Wednesday , December 8 2021

Chronic fatigue syndrome may be due to an overactive immune system, studies show


UK researchers found that excessive immune response can trigger long-term fatigue, which indicates that CFS – also known as myalgic encephalomyelitis (ME) – begins.

The study, published Monday, is the first to shed some light in the role of the immune system in the state of development, a multiple disorder about which little is known, according to leading researcher Carmine Pariante, professor of biological psychiatry at King's College London.

Limited insight to date has made the treatment a challenge.

Pariante explained that patients in a lot of CFS cases remember an infection, such as a very bad cold or other viral infection, in the early stages of developing the condition.

"We had this information for quite some time, but did not know what was happening in these patients' bodies," he said.

About 250,000 people in Britain and 17 million people worldwide are affected by ME / CFS according to the British charity action at ME. An appreciated 836,000 to 2.5 million Americans suffer from the syndrome, according to CDC.

To try to find out more about CFS, the team modeled a possible pathway to the condition based on a treatment for chronic hepatitis C infections called interferon alfa, as treatment is known to induce persistent fatigue in some people.

Interferon alfa affects the immune system in the same way as a strong infection, explains the study.

Researchers measured fatigue and immune activity in 55 patients receiving hepatitis C with interferon alfa.

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Patients were followed up before, below and after treatment with hepatitis C. Of the participants, 18 patients developed – approximately one third – sustained fatigue, defined as fatigue lasting longer than six months after treatment.

The group of lasting fatigue also experienced a greater immune response – demonstrated by doubling in the levels of immune system messenger molecules interleukin-10 and interleukin-6.

Immune markers were measured with a blood sample during the study.

The team also saw higher levels of these molecules in these patients before treatment had even begun.

"What these data strongly suggest is that people who develop CFS in response to an infection, they do because their immune system is the priming for hyperreaction," explains Pariante. Why a person's immune system could be primed to hyperreaction is unclear, but genetics could be a possible reason, he added.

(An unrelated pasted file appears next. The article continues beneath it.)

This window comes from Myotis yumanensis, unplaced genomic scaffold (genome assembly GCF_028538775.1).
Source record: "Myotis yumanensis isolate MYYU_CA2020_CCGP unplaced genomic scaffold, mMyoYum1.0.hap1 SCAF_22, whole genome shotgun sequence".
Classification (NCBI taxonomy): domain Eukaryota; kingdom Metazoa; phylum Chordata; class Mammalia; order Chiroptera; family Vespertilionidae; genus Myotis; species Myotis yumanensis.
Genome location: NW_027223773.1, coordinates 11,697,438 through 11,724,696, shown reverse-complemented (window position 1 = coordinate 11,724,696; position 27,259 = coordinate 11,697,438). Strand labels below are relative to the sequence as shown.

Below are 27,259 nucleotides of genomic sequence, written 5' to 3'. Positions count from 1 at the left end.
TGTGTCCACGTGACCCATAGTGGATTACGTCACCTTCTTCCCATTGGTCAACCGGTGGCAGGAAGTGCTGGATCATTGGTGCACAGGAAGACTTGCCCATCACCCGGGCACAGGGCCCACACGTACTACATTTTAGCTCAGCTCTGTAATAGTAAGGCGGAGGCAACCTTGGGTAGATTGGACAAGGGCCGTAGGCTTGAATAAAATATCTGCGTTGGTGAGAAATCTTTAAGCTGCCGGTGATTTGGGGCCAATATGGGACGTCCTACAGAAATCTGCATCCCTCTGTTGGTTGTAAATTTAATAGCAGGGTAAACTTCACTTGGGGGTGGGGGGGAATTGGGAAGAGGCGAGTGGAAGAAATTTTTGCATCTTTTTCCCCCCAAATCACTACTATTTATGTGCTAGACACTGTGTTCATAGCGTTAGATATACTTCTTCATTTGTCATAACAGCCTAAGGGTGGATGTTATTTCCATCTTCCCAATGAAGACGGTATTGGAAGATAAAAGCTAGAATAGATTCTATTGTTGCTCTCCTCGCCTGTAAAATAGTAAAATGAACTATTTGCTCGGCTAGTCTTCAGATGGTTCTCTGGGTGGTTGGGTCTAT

Delayed diagnoses

Patients are often diagnosed with CFS five, six or even up to 10 years later, according to Pariante, because the diagnosis is entirely based on symptoms, such as headache, chronic fatigue, difficulty in concentrating and inability to participate in activities.

At the time of diagnosis, patients would have been ill for a long time and did studies in the biology of people who develop the disease difficult, he added.

Dr. Charles Shepherd, medical advisor to the ME association in Britain, stated in an email that "many doctors still do not know how to diagnose and manage ME / CFS."

Shepherd, who was not involved in the study, said that a lack of research means "we still have no effective forms of treatment."

Many people who have CFS find pacing that is helpful in managing their condition, according to UK National Health Care. Pacing requires people to balance rest and activity to avoid making fatigue and other symptoms worse.

Shepherd said the study "adds to the growing importance of scientific evidence that the body's immune system plays an important role in the cause of ME / CFS."

The model team used for the study "is relevant to the two common causes" of CFS, says Pariante: a strong infection and a big stressful life event.

The study also found that "have quite severe acute fatigue during an infection or shortly after infection "makes people more at risk of developing CFS, he added.

Pariante hopes to once ask why this happens, of course, future treatments and screening can be identified.

The small sample size of the study was cited as a limitation of Pariante. More studies are needed to confirm its relevance to CFS patients, says the paper.

"Blackness descending"

Skye Wheeler, a 19 year old from Cambourne, Cornwall, is home because of her ME / CFS.

"You can not get dressed and ready for the day without black falling over your eyes. You can not carry a conversation, let alone speak alone," she explained in a statement.

"At the bottom of the line there is no energy there primarily to channel through your body to all the right places. All you can do is lie and exist," she said.

The conditions affect many body systems, and people with chronic fatigue syndrome feel weakening pain and fatigue because their body and brain can not recover even after small efforts.

About a quarter of people affected by CFS / ME are severe cases, meaning they are bed-worn, housebound or wheelchair-bound sometime in their illness, according to the ME association.

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